A19 CT-4A Airtrainer
The New Zealand CT-4A Airtrainer can trace its ancestry from the Australian Victa Airtourer, designed by Henry Millicer in the 1950s. The Millicer Airtourer, powered by a 65 hp Continental engine, first flew on 31 March 1959, and the production rights were then purchased by Victa Consolidated Industries.
The Victa Airtourer VH-MVA, powered by a 100 hp Continental, flew on 12 December 1961, and this was developed into the 115 hp Lycoming version which flew in September 1962. Victa produced 172 Airtourers up to the end of 1966. When the company was unable to obtain either a government subsidy or tariff protection against foreign competition, the complete project was sold to Aero Engine Services Ltd (AESL) of Hamilton, New Zealand. The four-seat Victa Aircruiser project was similarly sold to AESL in 1970.
The first AESL Airtourer, registered ZK-COW, flew in mid-1967 and was a 115 hp Airtourer designated model T2. The T3 had a 130 hp Continental, the T4 a 150 hp Lycoming with a fixed-pitch propeller, and the T5 had a constant-speed propeller. The T6 model, with an increase in weight over the T5, finished the Airtourer production at 80 aircraft, including four for the Royal New Zealand Air Force and six for the Singapore Air Force. These six T6 aircraft were later sold by Singapore and came to Australia on the civil register.
In 1969 an AESL T4, ZK-CJN, flew to Australia for RAAF evaluation. RAAF Air Staff Requirement 67, issued in May 1971, laid down the requirements for a basic trainer to replace the Winjeel, and AESL responded with a development of the Aircruiser powered by a 210 hp Continental. Known as the CT-4, the prototype, ZK-DGY, flew on 23 February 1972. The CT-4 was selected by the RAAF over the Scottish Aviation Bulldog, and the order for 37 aircraft at a cost of $3.2 million was announced on 24 July 1972. The Royal Thai Air Force, which had been awaiting the Australian choice, then ordered 24 CT-4s, and these were delivered before the RAAF batch.
The first production CT-4 was delivered to the Thai Government in December 1972, followed by the Royal Thai Air Force order which increased to 25 aircraft (AESL numbers 2 to 26). In 1973 NZ Aerospace Industries (NZAI) was formed by the merger of AESL and Air Parts (NZ) Ltd, manufacturer of the Fletcher agricultural aircraft. Production then commenced in 1974 of the 37 NZAI CT-4As of the RAAF (A19-027 to A19-063).
The first aircraft, A19-027, with NZ ferry registration ZK-DZP, was ferried from Hamilton to RAAF Williamtown on 8 February 1975. This aircraft was officially accepted by the RAAF at Bankstown on 15 January. Each RAAF CT-4 was ferried across the Tasman with long-range tanks, staging through Norfolk or Lord Howe Islands. Most of the ferries were flown by the NZAI Chief Pilot, Cliff Tait, who describes the hazards and loneliness of long over-water single-engined crossings in his book, "Water Under My Wings". Initial deliveries were to the Central Flying School at RAAF East Sale for instructor conversion, followed in late 1975 by the first basic course at No 1 Flying Training School at RAAF Point Cook. Also during 1975, an Aircraft Research and Development Unit CT-4 completed hot weather trials at Tindal, near Katherine in the Northern Territory.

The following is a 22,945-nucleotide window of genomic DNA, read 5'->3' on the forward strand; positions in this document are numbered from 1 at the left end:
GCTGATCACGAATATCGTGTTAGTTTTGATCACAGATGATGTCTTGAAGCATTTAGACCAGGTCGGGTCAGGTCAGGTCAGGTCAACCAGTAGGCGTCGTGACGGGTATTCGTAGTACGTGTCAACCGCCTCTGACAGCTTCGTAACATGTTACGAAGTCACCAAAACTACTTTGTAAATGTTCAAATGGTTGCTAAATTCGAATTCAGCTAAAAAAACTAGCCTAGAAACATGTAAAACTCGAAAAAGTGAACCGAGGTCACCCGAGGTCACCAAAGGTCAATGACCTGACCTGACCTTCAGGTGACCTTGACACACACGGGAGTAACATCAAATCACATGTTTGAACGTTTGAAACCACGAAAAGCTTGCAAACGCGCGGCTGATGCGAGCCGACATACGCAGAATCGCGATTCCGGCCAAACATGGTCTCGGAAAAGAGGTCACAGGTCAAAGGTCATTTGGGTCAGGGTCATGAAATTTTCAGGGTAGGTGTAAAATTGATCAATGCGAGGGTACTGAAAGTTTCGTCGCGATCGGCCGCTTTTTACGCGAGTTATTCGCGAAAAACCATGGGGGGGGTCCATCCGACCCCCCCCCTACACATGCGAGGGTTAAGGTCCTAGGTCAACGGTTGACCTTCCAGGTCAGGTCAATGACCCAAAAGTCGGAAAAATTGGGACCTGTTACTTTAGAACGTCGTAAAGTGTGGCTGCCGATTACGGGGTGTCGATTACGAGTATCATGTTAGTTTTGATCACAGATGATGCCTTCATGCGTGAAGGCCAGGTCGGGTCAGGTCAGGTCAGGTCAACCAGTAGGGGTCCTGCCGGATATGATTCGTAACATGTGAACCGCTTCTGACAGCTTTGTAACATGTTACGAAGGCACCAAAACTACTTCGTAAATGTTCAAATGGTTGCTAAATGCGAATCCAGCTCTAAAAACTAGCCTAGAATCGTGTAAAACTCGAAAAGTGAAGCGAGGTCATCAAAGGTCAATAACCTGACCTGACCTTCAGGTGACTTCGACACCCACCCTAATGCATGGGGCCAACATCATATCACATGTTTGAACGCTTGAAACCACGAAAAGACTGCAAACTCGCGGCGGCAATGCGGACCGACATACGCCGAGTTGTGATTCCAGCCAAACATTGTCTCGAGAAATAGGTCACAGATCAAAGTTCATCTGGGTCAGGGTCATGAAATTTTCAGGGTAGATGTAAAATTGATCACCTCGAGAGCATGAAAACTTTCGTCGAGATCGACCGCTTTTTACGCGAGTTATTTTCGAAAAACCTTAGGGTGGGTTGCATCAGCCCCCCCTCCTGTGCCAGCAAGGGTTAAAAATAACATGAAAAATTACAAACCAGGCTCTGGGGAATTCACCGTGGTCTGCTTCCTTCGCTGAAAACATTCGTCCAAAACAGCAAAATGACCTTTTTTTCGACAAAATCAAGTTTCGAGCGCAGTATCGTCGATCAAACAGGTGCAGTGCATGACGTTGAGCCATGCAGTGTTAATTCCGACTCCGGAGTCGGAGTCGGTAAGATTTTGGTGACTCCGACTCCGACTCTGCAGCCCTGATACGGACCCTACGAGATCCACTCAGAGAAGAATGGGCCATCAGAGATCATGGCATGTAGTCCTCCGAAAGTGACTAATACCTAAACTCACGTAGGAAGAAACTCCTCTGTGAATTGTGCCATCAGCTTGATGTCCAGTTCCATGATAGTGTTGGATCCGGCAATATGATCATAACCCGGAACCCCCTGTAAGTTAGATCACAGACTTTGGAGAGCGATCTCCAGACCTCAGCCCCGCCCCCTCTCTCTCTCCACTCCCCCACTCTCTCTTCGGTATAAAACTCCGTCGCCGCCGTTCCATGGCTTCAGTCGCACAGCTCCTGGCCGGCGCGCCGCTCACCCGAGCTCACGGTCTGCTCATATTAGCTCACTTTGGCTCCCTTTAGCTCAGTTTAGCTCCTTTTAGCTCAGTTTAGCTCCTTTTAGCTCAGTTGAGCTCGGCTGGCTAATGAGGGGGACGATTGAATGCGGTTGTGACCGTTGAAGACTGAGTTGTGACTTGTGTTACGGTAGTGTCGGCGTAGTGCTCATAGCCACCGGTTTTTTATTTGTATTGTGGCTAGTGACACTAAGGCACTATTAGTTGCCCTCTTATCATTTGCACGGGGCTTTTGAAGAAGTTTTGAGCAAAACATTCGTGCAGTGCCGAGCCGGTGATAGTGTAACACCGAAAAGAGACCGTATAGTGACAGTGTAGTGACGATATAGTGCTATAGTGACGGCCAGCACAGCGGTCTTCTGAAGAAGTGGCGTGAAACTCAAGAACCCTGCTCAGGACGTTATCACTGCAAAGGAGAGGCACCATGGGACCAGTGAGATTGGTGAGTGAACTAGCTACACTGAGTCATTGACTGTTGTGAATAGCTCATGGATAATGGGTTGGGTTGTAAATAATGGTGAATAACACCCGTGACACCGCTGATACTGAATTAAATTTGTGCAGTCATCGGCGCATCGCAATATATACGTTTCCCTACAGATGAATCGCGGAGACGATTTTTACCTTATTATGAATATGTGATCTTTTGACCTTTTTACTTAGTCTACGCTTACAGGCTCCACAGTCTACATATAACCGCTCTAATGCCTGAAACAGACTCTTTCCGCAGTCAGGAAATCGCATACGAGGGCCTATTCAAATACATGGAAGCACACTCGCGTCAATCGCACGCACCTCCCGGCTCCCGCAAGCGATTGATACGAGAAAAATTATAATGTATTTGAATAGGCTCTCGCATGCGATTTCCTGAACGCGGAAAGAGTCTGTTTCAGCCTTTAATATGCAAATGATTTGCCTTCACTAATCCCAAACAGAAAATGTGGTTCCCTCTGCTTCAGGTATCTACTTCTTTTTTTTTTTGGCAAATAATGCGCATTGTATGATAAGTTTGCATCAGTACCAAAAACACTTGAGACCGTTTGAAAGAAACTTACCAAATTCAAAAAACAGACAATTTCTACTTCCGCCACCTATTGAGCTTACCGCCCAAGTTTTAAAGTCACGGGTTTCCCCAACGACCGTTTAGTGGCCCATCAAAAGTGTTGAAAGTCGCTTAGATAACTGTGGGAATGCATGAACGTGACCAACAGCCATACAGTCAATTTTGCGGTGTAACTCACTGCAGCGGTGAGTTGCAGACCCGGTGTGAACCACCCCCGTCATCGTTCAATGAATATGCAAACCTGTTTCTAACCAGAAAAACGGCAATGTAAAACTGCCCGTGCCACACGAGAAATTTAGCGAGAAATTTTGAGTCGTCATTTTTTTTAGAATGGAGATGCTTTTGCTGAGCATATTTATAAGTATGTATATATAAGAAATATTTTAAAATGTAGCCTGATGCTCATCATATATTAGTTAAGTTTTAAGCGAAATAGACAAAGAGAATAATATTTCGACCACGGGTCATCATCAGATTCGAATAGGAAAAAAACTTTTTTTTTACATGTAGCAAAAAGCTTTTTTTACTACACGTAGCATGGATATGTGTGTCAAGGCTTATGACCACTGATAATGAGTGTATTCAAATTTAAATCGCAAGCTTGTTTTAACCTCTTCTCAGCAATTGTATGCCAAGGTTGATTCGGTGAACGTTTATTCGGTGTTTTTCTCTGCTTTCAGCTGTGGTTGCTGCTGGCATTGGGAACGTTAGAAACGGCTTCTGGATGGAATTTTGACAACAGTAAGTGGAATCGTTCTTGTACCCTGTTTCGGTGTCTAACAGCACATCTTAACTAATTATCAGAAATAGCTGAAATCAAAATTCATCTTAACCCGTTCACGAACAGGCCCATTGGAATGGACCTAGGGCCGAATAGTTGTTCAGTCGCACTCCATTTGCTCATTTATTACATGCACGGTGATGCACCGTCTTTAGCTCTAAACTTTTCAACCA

The next production batch of 14 had been ordered for a Swiss flying club, but it was discovered in early 1976 that the ultimate customer was the Rhodesian Air Force, then under a United Nations embargo. The New Zealand Government halted export of these aircraft, and they were stored by NZAI. In late 1980 the RAAF arranged to buy this batch to supplement the surviving 35 CT-4s, and, serialled A19-064 to A19-077, these were delivered from July 1981 to late 1982. In April 1982, the seventh of this order, ZK-EUS (A19-070), was ferried by Cliff Tait to complete his 100th single-engined Tasman Sea crossing.
In 1982 Pacific Aerospace Corporation (PAC) was formed when NZAI went into receivership. The final production run of the CT-4A was for the RNZAF, and with the last of this batch, serialled NZ1948, deliveries stood at 96 aircraft.
Possibly the greatest CT-4 fly-past in the RAAF was at Point Cook on 1 May 1988 for the RAAF Anniversary Air Show, when 24 No 1 Flying Training School aircraft flew over in an "88" formation. In November 1989, a No 1 Flying Training School CT-4, A19-040, re-enacted the first cross-continental flight by Captain H.N. Wrigley, who flew a BE-2e biplane from Point Cook to Darwin in 1919.
The CT-4 was phased out of service at No 1 Flying Training School in December 1992, and this marked a change in policy for RAAF basic pilot training. Civil contractors now conduct RAAF and Royal Australian Navy flight grading, in addition to tri-Service basic training at the Australian Defence Force Basic Flying Training School, located at the BAE Systems Flight Training College at Tamworth, New South Wales.
TECHNICAL DATA: CT-4A Airtrainer
Two-seat primary trainer.
One 210hp Rolls Royce Continental I0-360-HB piston engine.
Wingspan 7.92 m (26 ft); length 7.06 m (23 ft 2 in); height 2.59 m (8ft 6 in).
Empty 732kg (1610lb); loaded 1088kg (2400lb)
Max speed 294 km/h (159 kt); rate of climb 411 m (1350 ft)/min; service ceiling 17,900 ft (5455 m); range 1311km (600 nm).Back to top